Nick Araco [00:59:35] Yeah, it's funny. So so we acquired the executive coaching and career services firm first. But I wouldn't call that a platform acquisition. Right. When you think about a corporate growth strategy in human capital performance space. Because it is a very intimate service. It's not, someone doesn't wake up and say, oh, today I'm going to solve my problem with a higher coach. Right. So I didn't view that as being I view it as core, but I didn't view it as being the foundation for Human Capital Performance. So I said the second piece I want to go off and find is something that's more foundational. You know, something that's enterprise can be applied to leadership through mid-level to entry-level to white-collar, to production and manufacturing operations, to the field people. I wanted to do something that's going to be able to help raise human capital performance on a scale. Well, I started looking at training and development practices, and I will tell you, in July of 2017, I got a phone call from a friend of mine, Ed Wallace, who, by the way, a decade before I'd written a forward to his first book, was about friends with bears and how relationships thrive. Everything in it. And we should add up nice. I mean, it's obvious that we owe you what we're up to. Back discussion began as a catch-up discussion. Fast forward five months later, we bought his company. Why did we buy this company? Because what I found was in that period of time, we hadn't seen each other. Here's a guy who, with a team, wrote four books on how individuals need to invest in relationships and their happiness and their success in business or whatever it is we're doing, that you could measure the strength of relationships and argue we gave it. And then if you invested in the strength of relationships by increasing your competencies through training and development programs, you can apply that to measurable goals. So here's a guy in a company that was saying to sales teams, let's isolate the most critical relationships. You need to be successful. Let's measure the strength today. Let's train you. They strengthen those relationships and let's measure the strength and performance and top-line revenue for that sales team. That's something they created an app that embeds in CRM that tells you the strength of the relationship. But he couldn't scale it, couldn't scale it. Typical of a traditional entrepreneur. That becomes the product. And I said, no, this product is amazing. You are the driver for it. Let's put it on a platform and get much broader exposure and reach. So then it becomes helping these enterprises achieve the next level through use of this IP, through use of this training for use of the tools and these and the resources.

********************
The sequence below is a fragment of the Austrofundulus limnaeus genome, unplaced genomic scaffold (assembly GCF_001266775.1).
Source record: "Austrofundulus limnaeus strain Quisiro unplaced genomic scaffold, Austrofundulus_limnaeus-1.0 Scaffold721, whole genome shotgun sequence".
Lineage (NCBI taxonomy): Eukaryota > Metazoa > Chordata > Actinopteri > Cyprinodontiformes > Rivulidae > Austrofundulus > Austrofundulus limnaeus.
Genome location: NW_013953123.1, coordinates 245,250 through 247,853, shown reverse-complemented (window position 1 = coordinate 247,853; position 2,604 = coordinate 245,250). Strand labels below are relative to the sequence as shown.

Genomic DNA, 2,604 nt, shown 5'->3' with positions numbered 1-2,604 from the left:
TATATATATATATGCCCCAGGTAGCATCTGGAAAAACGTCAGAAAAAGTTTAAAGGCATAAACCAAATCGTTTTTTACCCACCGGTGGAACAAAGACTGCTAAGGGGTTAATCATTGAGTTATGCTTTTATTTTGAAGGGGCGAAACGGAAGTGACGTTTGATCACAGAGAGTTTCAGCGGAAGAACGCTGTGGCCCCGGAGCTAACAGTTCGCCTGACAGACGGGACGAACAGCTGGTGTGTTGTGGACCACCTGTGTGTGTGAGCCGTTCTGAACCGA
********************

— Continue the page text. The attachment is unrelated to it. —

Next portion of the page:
Chris Snyder [01:02:35] Yeah, that's simply amazing. And who would have thought? I mean, I, I had no idea this something like this could even exist. Yeah. Obviously you speak with a lot of folks and you have the platform to support this. This sounds like an amazing product. Let me ask a quick question about startups or bootstrapped entrepreneurs. I mean, look, the the the Seed Angel series, you know, let's call it all the way up to private equity firms you guys work with probably closer to private equity than they are for Venture Capital Series, A and low angel and seed. That's a pretty big business, a multi-billion dollar business with startups that are funded every single day. I think, you know. Twenty-five hundred startups a quarter in that range, but. A lot of these seed and series companies that are being funded have sometimes young entrepreneurs. I mean, have you thought about a package for that market? I don't think you maybe would not be as profitable, but how would this toolset relate to the startup community and venture back community?